A few years ago sparkless ignition or homogeneous charge compression ignition (HCCI) in gasoline engines was all the rage, with a number of major automakers including General Motors, Daimler and Volkswagen all investigating its benefits.
Since then, not much has been heard of the technology whereas hybridization and full electrification of the vehicle has grown in popularity.
It appears HCCI technology still has a bright future as automotive supply giant Bosch, together with a number of partners and a $12 million grant from the U.S. Department of Energy, is working on a commercially viable HCCI engine.
HCCI works by achieving combustion with only compression of the air-fuel mix rather than using a spark plug--something that diesels already do. However, in gasoline engines designers are faced with a number of challenges.
The biggest challenge of HCCI in gasoline engines is controlling the combustion process. With spark ignition, the timing of the combustion can be easily adjusted by the powertrain control module, with control of the spark event. That is not possible with HCCI's flameless combustion.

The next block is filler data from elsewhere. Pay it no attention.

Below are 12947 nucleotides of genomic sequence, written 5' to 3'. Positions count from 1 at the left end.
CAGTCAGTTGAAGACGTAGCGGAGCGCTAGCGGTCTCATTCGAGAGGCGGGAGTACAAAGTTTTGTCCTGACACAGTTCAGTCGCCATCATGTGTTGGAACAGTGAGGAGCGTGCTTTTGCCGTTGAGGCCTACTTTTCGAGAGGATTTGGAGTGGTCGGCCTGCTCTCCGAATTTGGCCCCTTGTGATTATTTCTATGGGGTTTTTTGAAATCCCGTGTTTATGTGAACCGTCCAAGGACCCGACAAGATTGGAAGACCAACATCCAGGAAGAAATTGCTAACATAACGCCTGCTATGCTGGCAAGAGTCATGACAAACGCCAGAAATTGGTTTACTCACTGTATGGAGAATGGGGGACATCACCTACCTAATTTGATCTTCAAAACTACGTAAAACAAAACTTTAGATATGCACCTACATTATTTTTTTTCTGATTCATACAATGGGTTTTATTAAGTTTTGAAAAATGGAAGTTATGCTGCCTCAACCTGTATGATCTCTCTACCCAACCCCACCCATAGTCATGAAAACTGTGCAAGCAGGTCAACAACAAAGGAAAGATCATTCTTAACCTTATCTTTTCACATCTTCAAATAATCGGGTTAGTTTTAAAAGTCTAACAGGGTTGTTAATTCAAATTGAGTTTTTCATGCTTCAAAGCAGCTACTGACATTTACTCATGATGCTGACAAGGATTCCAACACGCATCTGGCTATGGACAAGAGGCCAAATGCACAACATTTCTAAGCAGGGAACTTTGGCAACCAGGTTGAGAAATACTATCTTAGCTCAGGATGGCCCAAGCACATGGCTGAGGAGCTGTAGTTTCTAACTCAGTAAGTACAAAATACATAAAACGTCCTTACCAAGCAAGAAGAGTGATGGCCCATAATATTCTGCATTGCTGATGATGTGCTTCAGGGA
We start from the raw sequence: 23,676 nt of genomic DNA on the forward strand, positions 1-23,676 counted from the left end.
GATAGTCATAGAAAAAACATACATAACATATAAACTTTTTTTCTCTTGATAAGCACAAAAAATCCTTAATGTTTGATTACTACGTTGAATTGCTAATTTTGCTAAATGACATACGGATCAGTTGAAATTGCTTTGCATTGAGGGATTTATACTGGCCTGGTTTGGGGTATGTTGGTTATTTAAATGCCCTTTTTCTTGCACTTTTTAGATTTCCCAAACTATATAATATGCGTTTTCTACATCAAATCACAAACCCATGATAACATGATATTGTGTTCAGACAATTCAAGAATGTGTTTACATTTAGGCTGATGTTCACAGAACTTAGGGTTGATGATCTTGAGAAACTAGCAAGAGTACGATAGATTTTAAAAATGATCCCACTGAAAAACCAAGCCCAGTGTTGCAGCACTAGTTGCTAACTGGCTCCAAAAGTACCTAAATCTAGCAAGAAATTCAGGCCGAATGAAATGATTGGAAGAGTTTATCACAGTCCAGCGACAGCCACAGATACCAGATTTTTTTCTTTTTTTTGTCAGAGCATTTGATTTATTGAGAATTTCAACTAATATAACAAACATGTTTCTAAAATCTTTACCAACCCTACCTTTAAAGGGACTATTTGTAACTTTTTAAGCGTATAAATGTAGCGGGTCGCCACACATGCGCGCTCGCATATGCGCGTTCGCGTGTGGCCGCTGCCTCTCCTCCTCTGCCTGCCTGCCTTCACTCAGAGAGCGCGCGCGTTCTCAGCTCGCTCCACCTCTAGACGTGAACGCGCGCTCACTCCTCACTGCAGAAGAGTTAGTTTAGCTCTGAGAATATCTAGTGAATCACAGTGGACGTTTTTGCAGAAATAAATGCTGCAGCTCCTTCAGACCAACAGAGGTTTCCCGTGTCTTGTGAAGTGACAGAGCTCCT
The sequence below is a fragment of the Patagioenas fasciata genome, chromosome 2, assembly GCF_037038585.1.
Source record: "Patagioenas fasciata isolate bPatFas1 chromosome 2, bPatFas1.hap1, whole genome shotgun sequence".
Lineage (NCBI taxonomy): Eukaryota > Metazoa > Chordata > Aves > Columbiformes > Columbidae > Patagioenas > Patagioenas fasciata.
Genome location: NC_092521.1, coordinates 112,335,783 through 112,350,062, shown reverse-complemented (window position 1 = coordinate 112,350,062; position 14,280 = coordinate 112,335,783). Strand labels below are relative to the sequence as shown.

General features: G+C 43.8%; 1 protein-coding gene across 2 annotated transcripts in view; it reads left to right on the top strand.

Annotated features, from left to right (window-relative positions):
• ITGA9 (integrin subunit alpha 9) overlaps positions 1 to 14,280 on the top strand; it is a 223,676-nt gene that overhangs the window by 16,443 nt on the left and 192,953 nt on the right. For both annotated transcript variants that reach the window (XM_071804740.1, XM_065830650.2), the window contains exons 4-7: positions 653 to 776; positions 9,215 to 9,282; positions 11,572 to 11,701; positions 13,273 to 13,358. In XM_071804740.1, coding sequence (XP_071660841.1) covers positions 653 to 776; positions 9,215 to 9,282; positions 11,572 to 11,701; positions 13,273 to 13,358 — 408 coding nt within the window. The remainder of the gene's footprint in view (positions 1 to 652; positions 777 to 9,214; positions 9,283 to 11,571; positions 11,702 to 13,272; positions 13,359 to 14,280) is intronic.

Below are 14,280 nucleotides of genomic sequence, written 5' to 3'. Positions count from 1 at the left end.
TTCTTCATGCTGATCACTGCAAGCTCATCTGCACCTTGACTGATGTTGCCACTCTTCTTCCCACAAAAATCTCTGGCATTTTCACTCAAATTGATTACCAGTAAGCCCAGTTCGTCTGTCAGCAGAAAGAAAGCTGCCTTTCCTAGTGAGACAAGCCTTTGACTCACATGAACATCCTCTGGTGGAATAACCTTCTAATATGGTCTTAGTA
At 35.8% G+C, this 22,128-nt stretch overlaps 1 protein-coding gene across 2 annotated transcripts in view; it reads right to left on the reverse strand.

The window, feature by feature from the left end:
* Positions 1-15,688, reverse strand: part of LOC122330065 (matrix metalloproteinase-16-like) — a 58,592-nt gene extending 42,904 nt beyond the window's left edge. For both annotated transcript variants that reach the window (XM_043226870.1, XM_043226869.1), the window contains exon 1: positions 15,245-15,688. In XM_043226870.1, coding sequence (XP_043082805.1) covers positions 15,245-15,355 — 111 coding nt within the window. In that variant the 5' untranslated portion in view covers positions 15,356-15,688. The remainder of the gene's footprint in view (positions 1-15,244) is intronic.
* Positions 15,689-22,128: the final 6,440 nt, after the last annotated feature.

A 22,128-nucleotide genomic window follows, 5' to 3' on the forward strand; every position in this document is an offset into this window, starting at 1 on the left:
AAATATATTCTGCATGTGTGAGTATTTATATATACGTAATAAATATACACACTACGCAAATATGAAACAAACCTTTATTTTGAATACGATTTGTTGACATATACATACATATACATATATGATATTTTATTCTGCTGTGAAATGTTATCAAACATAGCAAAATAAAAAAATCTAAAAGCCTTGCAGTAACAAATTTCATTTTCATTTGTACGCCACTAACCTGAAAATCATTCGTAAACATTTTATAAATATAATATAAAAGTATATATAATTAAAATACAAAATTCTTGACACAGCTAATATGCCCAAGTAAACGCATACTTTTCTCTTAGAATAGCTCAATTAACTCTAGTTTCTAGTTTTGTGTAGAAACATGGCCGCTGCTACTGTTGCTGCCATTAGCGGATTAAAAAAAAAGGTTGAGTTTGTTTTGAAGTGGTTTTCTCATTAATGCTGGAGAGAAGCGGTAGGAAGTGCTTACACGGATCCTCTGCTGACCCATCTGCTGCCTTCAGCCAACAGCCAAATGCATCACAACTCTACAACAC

The mixture composition and temperature must be changed in a complex and timely manner to achieve comparable performance of spark-ignition engines in the wide range of operating conditions. That includes extreme temperatures--both hot and cold--as well as the thin-air effect of high-altitude driving.
To overcome this, designers could use an engine that uses gasoline but switches between spark ignition and diesel-style compression ignition when required, reports Automotive News (subscription required).
If successful, Bosch estimates that a gasoline engine with HCCI and existing technologies such as turbocharging and stop-start systems could be up to 30 percent more fuel efficient than a conventional engine of the same performance.
Its first prototype engine will be a 2.0-liter GM Ecotec unit fitted with a supercharger, a turbocharger, direct fuel injection, a stop-start system, variable valve timing, and HCCI compatibility. Researchers hope their prototype will be as powerful as GM’s 3.6-liter V-6 but with the 30 percent target for a reduction in fuel consumption.
Unfortunately, the technology still appears to be in its early days as the prototype engine won't be completed until some time in 2014, meaning any commercial release may not appear until closer to the end of the decade.